parameters (arguments) – These are values passed to a technique. We can pass quite a few contentions to a method.

method body – It incorporates the programming statement that are used to play out certain undertakings. The method body is encased inside the clury braces { }.


How to call a Java Method?

Since we realize how to characterize methods, we need to learn to use them. For that, we need to call the method. Here’s how

myMethod();

This statement calls myMethod() method that was declared earlier.

  • While executing the program code, it encounters myFunction(); in the code.
  • The execution then branches to the myFunction() method and executes code inside the body of the method.
  • After the execution of the method body, the program returns to the original state and executes the next statement after the method call.

Example: Java Method

Let’s see how we can use methods in a Java program.

class Main {

    public static void main(String[] args) {
        System.out.println("About to encounter a method.");

        // method call
        myMethod();

        System.out.println("Method was executed successfully!");
    }

    // method definition
    private static void myMethod(){
        System.out.println("Printing from inside myMethod()!");
    }
}

Output

About to encounter a method.
Printing from inside myMethod().
Method was executed successfully!

In the above program, we have a method named myMethod(). The method doesn’t accept any arguments. Additionally, the return type of the method is void (implies doesn’t restore any worth).

Here, the method is static. Thus we have called the method without making an object of the class.

Let’s see another example,

class Main {

    public static void main(String[] args) {

        // create object of the Output class
        Output obj = new Output();
        System.out.println("About to encounter a method.");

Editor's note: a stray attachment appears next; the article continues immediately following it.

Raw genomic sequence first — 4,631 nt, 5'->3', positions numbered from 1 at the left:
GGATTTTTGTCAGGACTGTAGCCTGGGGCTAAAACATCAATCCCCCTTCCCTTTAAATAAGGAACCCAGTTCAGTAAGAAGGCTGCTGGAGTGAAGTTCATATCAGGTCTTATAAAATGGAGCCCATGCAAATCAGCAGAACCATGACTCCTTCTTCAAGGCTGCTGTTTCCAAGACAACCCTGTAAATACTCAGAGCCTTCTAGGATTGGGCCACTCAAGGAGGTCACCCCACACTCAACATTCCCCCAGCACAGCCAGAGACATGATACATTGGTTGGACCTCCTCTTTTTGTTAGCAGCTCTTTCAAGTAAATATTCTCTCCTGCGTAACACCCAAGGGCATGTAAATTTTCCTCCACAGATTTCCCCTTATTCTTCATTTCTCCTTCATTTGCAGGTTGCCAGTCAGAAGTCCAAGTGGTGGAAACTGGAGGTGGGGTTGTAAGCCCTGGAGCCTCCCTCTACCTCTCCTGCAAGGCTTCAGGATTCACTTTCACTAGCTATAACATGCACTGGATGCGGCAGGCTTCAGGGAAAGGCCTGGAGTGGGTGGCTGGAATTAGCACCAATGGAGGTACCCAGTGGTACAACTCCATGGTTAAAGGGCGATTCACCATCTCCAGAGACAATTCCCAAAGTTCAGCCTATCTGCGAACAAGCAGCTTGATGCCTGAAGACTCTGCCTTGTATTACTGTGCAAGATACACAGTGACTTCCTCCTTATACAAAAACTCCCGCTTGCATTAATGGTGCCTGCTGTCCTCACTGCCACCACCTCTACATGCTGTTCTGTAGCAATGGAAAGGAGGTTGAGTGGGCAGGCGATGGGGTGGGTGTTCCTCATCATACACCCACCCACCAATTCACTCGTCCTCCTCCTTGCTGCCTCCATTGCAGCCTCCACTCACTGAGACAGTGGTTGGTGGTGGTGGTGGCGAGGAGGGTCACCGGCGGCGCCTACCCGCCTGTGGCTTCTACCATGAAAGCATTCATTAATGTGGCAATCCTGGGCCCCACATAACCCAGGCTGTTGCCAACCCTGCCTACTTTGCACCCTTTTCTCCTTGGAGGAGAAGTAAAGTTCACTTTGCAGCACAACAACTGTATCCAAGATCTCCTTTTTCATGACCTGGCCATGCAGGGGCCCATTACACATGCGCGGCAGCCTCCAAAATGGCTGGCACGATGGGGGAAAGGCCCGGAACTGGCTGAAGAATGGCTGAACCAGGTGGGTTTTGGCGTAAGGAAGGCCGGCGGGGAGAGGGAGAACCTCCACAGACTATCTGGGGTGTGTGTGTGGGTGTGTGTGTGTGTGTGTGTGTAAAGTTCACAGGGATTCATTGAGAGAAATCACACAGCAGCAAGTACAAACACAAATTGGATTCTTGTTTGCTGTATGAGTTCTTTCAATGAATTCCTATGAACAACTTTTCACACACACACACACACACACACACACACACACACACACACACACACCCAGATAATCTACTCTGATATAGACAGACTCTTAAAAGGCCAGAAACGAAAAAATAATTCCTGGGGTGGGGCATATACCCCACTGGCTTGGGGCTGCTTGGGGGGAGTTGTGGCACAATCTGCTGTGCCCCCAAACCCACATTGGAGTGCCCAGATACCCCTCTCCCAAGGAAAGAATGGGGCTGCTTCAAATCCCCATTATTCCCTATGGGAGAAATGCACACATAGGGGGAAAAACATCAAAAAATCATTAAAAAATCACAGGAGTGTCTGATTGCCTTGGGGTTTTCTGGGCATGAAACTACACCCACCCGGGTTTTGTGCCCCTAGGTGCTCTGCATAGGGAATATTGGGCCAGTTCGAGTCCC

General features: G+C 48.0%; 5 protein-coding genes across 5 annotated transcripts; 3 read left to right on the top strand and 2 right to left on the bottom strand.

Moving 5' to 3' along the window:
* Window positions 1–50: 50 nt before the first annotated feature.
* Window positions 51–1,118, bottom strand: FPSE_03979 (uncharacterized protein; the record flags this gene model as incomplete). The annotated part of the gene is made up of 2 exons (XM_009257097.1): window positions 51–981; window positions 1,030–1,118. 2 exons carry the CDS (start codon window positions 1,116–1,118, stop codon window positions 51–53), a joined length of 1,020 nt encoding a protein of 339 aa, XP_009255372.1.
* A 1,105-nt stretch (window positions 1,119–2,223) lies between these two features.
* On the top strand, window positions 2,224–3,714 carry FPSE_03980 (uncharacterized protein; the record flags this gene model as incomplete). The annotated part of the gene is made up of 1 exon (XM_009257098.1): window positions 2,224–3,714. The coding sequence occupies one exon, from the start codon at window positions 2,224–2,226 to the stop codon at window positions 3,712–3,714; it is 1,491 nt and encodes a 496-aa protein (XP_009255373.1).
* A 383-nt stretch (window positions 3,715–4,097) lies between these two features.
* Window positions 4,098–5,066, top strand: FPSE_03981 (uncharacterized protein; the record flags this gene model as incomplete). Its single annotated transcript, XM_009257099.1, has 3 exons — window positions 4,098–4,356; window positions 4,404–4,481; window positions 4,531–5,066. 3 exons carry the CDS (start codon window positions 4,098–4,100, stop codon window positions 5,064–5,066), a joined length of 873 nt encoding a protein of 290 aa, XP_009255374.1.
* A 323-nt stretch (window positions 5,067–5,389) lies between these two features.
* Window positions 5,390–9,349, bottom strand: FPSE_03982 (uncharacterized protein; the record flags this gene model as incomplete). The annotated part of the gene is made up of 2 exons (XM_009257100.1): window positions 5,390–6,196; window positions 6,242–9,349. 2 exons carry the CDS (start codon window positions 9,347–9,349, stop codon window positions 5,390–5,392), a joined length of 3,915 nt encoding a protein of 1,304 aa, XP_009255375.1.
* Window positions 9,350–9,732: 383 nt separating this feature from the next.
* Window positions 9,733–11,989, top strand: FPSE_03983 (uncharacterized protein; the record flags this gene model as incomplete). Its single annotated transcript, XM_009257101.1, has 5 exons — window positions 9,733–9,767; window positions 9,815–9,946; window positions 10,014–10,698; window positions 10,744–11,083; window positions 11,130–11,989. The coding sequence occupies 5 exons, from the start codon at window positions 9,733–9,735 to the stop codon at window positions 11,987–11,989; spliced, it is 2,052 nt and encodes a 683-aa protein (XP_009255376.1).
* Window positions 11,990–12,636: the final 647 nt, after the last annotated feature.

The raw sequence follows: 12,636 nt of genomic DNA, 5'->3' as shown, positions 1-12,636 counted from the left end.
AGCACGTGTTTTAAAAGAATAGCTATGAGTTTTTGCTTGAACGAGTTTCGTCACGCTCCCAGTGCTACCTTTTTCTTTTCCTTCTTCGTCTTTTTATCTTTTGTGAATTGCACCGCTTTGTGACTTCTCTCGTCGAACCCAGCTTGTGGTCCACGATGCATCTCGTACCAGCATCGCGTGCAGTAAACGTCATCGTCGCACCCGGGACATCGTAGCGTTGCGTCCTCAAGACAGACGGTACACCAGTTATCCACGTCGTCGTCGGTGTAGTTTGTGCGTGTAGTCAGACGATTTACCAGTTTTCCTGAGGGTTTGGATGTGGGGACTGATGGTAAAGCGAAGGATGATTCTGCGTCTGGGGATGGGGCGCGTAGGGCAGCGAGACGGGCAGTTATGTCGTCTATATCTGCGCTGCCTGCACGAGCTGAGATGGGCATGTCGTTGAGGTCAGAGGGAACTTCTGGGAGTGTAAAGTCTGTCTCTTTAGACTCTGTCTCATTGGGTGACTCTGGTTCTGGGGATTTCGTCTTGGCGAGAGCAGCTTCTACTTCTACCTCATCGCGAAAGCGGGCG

// calling myMethod() of Output class
        obj.myMethod();

        System.out.println("Method was executed successfully!");
    }
}

class Output {
  
    // public: this method can be called from outside the class
    public void myMethod() {
        System.out.println("Printing from inside myMethod().");
    }
}

Output

About to encounter a method.
Printing from inside myMethod().
Method was executed successfully!

In the above example, we have created a method named myMethod(). The method is inside a class named Output.

Since the method is not static, it is called using the object obj of the class.

obj.myMethod();

Method Arguments and Return Value

As examined before, a Java method can have at least zero parameters. What’s more, it might likewise restore some worth.

Example: Return Value from Method

Let’s take an example of a method returning a value.

class SquareMain {
    public static void main(String[] args) {
        int result;

        // call the method and store returned value
        result = square(); 
        System.out.println("Squared value of 10 is: " + result);
    }

    public static int square() {
        // return statement
        return 10 * 10;
    }
}

Output

Squared value of 10 is: 100

In the above program, we have made a method named square(). This method doesn’t accept any arguments and returns esteem 10 *10.

Here, we have referenced the return type of the method as int. Henceforth, the method ought to consistently restore an integer worth.